Though it made international news at the time, few recall the tragic 1928 dance hall explosion that changed West Plains forever. For this segment of our ongoing history series, Sense of Place, KSMU’s Emma Wilson explores the history of this mysterious disaster and the woman who penned it back into the public conversation.
[sound: café noises, talking]
Sitting in the café in the Aid Antique Mall on the West Plains square, Lin Waterhouse and Mayor Joe Paul Evans mull over the details of an eighty-two-year-old mystery.
Mayor Evans says, “I guess the crowd for the service that day was unbelievable.”
“The newspaper estimated 4,000 to 7,000 people,” says Waterhouse.
Evans says, “And the town was only 3,000!”
“Yeah, they came from all over.”
That funeral service was for the 19 unidentified victims of an explosion that claimed 39 lives altogether on an April night in 1928. Lin Waterhouse is a writer who lives in Sycamore, Missouri. She started researching the catastrophe a couple of years ago and has recently published a book titled The West Plains Dance Hall Explosion.
“It just kind of offended my sense of justice that no cause was ever determined, [and] no person was ever named responsible.” Waterhouse says.
The book explores the lives of the folks involved in the accident and the various rumors and legends that emerged in an attempt to explain the incident. Waterhouse says that she wanted to set the event in time and place, to bring the reader back to the “Jazz Age.” She describes a cold, damp evening. Around sixty people had gathered at the weekly dance in Bond Hall.
[Music: “At Sundown” – the Artie Shaw version]
“That evening, they convinced the band to play one more song. And they were playing the song, “At Sundown.” And at 11:05, there was this horrendous explosion.” Says Waterhouse.
The force of the blast shattered every window on the square and down the street. Only minutes after the initial explosion, Bond Hall and the buildings on either side of it collapsed into a raging inferno that could be seen from miles away.
Waterhouse says, “Well, everybody had heard it, you know what I mean? Everybody had heard the explosion in town so people just converged on this area. And the problem was that there was no one to rescue, virtually no one left to rescue. If they weren’t pulled out of there in the first five minutes or so, they died.”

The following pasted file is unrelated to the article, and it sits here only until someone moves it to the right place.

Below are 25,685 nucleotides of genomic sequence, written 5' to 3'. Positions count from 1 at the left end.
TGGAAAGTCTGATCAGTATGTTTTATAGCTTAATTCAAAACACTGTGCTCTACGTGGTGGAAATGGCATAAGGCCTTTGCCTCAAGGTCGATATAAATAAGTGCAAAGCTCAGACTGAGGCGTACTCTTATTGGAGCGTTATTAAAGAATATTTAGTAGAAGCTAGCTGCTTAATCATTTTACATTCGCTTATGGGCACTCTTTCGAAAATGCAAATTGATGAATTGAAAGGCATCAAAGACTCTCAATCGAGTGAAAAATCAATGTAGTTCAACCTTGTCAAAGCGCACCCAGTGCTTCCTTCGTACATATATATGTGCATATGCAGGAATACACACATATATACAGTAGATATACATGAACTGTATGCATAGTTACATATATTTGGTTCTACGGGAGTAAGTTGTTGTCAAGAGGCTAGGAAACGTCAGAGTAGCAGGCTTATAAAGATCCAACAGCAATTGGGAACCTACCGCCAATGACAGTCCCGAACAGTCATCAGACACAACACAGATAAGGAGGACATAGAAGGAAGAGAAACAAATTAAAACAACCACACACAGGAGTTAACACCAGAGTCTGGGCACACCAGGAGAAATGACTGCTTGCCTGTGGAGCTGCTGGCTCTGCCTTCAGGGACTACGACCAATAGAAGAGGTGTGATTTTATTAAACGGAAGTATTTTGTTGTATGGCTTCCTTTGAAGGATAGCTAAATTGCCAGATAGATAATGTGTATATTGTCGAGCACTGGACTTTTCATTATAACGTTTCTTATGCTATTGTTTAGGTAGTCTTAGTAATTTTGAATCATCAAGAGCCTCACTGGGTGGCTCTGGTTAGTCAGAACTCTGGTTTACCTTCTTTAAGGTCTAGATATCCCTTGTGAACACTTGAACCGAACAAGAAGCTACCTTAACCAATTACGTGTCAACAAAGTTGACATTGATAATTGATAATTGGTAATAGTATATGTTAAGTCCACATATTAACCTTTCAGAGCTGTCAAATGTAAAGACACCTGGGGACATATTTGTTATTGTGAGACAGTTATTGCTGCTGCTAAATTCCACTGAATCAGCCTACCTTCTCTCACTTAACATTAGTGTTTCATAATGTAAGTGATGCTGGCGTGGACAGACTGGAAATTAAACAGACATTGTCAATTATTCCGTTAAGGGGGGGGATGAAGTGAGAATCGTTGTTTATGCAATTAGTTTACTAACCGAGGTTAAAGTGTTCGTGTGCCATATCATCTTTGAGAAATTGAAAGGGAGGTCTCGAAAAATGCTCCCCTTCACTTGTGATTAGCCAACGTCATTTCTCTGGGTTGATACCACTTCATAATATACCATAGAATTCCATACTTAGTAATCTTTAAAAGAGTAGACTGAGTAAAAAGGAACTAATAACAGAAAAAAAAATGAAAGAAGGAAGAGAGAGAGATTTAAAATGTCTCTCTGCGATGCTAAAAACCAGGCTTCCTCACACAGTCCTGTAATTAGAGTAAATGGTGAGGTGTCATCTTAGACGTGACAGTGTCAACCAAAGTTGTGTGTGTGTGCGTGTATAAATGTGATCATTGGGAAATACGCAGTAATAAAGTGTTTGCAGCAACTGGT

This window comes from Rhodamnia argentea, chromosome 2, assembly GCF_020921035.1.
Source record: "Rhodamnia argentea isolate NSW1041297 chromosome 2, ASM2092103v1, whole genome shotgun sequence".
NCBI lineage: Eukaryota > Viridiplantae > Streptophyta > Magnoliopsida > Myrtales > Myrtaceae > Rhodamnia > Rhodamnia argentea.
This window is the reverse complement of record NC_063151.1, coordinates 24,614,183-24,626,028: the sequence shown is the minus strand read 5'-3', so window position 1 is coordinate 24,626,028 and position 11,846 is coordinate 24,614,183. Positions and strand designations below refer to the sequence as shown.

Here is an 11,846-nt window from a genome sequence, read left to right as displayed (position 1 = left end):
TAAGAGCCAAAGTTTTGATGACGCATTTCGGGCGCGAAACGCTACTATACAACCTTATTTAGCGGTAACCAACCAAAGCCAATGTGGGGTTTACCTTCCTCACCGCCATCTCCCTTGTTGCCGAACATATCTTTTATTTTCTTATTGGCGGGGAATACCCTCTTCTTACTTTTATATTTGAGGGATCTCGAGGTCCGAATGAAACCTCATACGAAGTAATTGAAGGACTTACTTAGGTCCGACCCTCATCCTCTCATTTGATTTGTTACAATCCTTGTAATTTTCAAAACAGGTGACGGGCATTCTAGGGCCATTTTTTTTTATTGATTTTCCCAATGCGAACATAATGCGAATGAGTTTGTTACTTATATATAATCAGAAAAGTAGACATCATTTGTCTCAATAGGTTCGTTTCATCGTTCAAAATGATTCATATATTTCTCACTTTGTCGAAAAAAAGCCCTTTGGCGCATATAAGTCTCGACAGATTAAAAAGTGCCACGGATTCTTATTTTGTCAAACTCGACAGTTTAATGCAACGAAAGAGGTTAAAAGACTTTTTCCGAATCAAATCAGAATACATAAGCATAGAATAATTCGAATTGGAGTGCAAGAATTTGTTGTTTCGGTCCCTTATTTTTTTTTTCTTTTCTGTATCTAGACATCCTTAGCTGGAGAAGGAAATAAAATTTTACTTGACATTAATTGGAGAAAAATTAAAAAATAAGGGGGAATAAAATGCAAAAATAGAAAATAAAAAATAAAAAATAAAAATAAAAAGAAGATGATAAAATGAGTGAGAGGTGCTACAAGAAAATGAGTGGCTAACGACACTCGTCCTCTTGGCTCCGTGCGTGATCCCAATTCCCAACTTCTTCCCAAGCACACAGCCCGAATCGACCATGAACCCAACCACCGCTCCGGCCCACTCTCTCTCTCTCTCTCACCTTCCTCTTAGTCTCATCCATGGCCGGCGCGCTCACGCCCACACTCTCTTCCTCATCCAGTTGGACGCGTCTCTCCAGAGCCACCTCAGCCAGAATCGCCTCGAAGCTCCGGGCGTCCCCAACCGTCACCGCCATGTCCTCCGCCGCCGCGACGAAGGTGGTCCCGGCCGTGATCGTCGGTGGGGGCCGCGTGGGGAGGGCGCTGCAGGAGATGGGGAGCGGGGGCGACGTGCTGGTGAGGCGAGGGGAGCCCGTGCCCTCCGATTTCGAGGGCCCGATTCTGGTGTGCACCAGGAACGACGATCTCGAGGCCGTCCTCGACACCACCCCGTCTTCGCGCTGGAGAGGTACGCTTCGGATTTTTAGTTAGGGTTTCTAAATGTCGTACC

We got to go into the old bank building which sits just in front of the place where those three small buildings were leveled over 80 years ago.
[Sound: key unlocking door, walking up steps]
Toward the back of the second story, scorch marks from the blast still dot the hardwood floors like black clouds. The flames would have licked up into this room all those years ago.
“It really does bring home what a tragedy this was. And what a frightful fire this must have been. To have the actual explosion two buildings down and for it to have burned into this big old building the way it has is pretty amazing.” Waterhouse says.
The most horrific parts of the ordeal, she says, were the lives lost and the effect on the community.
“Practically everybody was an aunt or uncle or cousin to each other. So the grief in this town was just unbelievable. Everybody lost someone from their family.”
“I lost an uncle in the explosion—my dad’s older brother.” Again, West Plains’ mayor, Joe Evans, “He’d just graduated from Missouri University, and he and another lad were going to open a great big dairy operation.”
Waterhouse says that nearly everyone who died in the explosion was a college graduate, the young future-leaders of the community. Before I left town, we visited the tombstone dedicated to the unidentified victims. As the author runs her hand down the list of names, she shares a story about every person.
“Ollis Holstein he was playing the saxophone at the time of the explosion, he had stepped in for Dail Allen for the last song. Ruby Hodkinson….”
One theory for the blast is that a newcomer to the town had blown up his car garage below the dance hall for insurance money. Another theory is that explosive gasses mixed in a cavern underground and somehow ignited. Ultimately, the cause is still unknown.
For KSMU’s Sense of Place, I’m Emma Wilson.